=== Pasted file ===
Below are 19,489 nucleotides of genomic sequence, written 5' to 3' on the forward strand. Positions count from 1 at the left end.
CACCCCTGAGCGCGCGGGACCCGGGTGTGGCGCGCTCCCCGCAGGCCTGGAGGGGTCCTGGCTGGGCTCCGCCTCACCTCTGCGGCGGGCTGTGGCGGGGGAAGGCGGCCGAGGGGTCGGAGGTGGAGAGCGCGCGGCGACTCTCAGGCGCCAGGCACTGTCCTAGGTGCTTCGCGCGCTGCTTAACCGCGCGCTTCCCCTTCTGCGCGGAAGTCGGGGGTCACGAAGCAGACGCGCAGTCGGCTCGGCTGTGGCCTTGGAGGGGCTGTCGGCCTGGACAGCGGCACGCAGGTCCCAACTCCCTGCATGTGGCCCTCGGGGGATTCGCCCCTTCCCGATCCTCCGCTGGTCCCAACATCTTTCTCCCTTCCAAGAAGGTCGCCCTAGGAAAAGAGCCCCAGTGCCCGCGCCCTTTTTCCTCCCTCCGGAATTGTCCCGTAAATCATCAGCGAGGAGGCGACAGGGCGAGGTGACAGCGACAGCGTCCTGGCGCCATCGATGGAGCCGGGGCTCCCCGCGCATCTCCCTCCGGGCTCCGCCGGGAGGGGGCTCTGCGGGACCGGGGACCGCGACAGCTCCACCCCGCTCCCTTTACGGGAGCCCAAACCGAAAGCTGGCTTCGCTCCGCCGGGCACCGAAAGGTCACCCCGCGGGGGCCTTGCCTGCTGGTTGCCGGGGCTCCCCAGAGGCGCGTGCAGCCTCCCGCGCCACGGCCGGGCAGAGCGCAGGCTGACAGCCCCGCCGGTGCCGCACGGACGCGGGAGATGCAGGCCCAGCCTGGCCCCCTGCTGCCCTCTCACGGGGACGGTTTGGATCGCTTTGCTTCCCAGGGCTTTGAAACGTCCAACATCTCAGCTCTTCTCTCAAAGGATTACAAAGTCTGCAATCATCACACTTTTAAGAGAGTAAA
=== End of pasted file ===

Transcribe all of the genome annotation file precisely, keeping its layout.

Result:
Below are 19,489 nucleotides of genomic sequence, written 5' to 3' on the forward strand. Positions count from 1 at the left end.
CACCCCTGAGCGCGCGGGACCCGGGTGTGGCGCGCTCCCCGCAGGCCTGGAGGGGTCCTGGCTGGGCTCCGCCTCACCTCTGCGGCGGGCTGTGGCGGGGGAAGGCGGCCGAGGGGTCGGAGGTGGAGAGCGCGCGGCGACTCTCAGGCGCCAGGCACTGTCCTAGGTGCTTCGCGCGCTGCTTAACCGCGCGCTTCCCCTTCTGCGCGGAAGTCGGGGGTCACGAAGCAGACGCGCAGTCGGCTCGGCTGTGGCCTTGGAGGGGCTGTCGGCCTGGACAGCGGCACGCAGGTCCCAACTCCCTGCATGTGGCCCTCGGGGGATTCGCCCCTTCCCGATCCTCCGCTGGTCCCAACATCTTTCTCCCTTCCAAGAAGGTCGCCCTAGGAAAAGAGCCCCAGTGCCCGCGCCCTTTTTCCTCCCTCCGGAATTGTCCCGTAAATCATCAGCGAGGAGGCGACAGGGCGAGGTGACAGCGACAGCGTCCTGGCGCCATCGATGGAGCCGGGGCTCCCCGCGCATCTCCCTCCGGGCTCCGCCGGGAGGGGGCTCTGCGGGACCGGGGACCGCGACAGCTCCACCCCGCTCCCTTTACGGGAGCCCAAACCGAAAGCTGGCTTCGCTCCGCCGGGCACCGAAAGGTCACCCCGCGGGGGCCTTGCCTGCTGGTTGCCGGGGCTCCCCAGAGGCGCGTGCAGCCTCCCGCGCCACGGCCGGGCAGAGCGCAGGCTGACAGCCCCGCCGGTGCCGCACGGACGCGGGAGATGCAGGCCCAGCCTGGCCCCCTGCTGCCCTCTCACGGGGACGGTTTGGATCGCTTTGCTTCCCAGGGCTTTGAAACGTCCAACATCTCAGCTCTTCTCTCAAAGGATTACAAAGTCTGCAATCATCACACTTTTAAGAGAGTAAA